The announcement in March that the Department of Defense had awarded Northrop Grumman/EADS the contract to build refueling tankers for the United States Air Force was met with great delight by economic development officials on the Gulf Coast.
That’s because Northrop Grumman has a huge presence in that region and the manufacturing of the KC-45 Tanker would have had a significant impact there.
George Freeland, executive director of the Jackson County Economic Development Foundation said during his presentation at the Mississippi Economic Council’s annual meeting this spring that the KC-45 would be a centerpiece of the Coast’s efforts to turn Interstate 10 into an “aerospace corridor” that would create hundreds of high-paying jobs and give a much-needed economic jolt to the area in the recovery from Hurricane Katrina.
Freeland and other economic development officials on the Mississippi and Alabama coasts have joined hands in an effort to attract projects affiliated with that area’s thriving aerospace industry, led by Hancock County’s John C. Stennis Space Center, which tests rocket engines for NASA.
“The Mississippi Coast is not some passive participant in the aerospace industry,” Freeland said in May. “We are a leader in aerospace development.”
That enthusiasm ran into a roadblock July 9 when Secretary of Defense Robert Gates announced that the contract for the tanker would open up again for bidding following a protest by Northrop Grumman’s chief rival, Seattle-based Boeing.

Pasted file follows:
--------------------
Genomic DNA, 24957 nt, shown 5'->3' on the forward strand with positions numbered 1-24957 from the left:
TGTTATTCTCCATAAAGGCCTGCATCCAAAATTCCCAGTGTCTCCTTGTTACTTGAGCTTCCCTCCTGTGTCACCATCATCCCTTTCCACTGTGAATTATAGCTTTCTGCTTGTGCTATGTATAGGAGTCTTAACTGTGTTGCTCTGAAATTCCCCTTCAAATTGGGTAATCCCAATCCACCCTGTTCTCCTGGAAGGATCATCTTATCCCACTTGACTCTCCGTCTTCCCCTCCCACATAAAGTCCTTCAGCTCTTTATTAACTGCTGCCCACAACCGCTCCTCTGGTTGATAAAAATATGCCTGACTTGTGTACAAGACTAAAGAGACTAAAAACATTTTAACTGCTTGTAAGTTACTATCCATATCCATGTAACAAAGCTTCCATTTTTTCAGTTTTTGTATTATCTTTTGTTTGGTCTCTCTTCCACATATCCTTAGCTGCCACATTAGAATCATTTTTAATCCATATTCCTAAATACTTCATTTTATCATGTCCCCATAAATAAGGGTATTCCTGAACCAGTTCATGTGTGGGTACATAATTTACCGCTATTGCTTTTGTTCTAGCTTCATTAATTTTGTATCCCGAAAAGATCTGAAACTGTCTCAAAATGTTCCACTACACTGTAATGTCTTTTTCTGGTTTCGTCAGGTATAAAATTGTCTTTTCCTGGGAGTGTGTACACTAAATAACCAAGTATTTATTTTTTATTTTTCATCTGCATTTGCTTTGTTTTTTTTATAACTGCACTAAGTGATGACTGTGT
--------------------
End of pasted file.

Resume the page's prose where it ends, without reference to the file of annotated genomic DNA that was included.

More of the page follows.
Boeing had protested the March announcement that its chief competitor would build the tankers that would eventually replace the Air Force’s fleet of KC-135 refueling tankers.
Long road here
the late 1990s and early part of this decade, the USAF decided that its aging fleet of refueling tankers needed replacing. The initial plan to replenish the fleet was the government’s decision to lease from a tanker based on the Boeing’s 767.
Former Secretary of Defense Donald Rumsfield pulled the plug on that idea after revelations of corruption on the awarding of it and controversy surround the leasing and not outright purchase of the planes after the General Accounting Office (GAO) raised concerns. The bidding began again, and Northrop Grumman/EADS landed the job, under heavy protest from Boeing.
Gates’ decision to reopen an expedited bidding process was generally well-received in Washington. Interim Mississippi Sen. Roger Wicker said in a news release that the “decision provides a responsible way forward that will ensure the Air Force tanker contract is awarded on the merits of the proposals. With the current tanker fleet consisting of planes that are on average 47 years old, it is critically important that newer and safer tankers are fielded without unnecessary political meddling. Members of Congress should support this expedited re-competition process that will efficiently resolve the concerns raised by the GAO.”
Gov. Haley Barbour made it clear where he came down on the issue.
“We expect the Department of Defense to get the best product for our military and taxpayers, and I expect that to be the Northrop Grumman/EADS tanker,” Barbour said in a statement.
Freeland had not returned a message seeking comment on the rebidding process as of press time.
Contact MBJ staff writer Clay Chandler at clay.chandler@ msbusiness.com .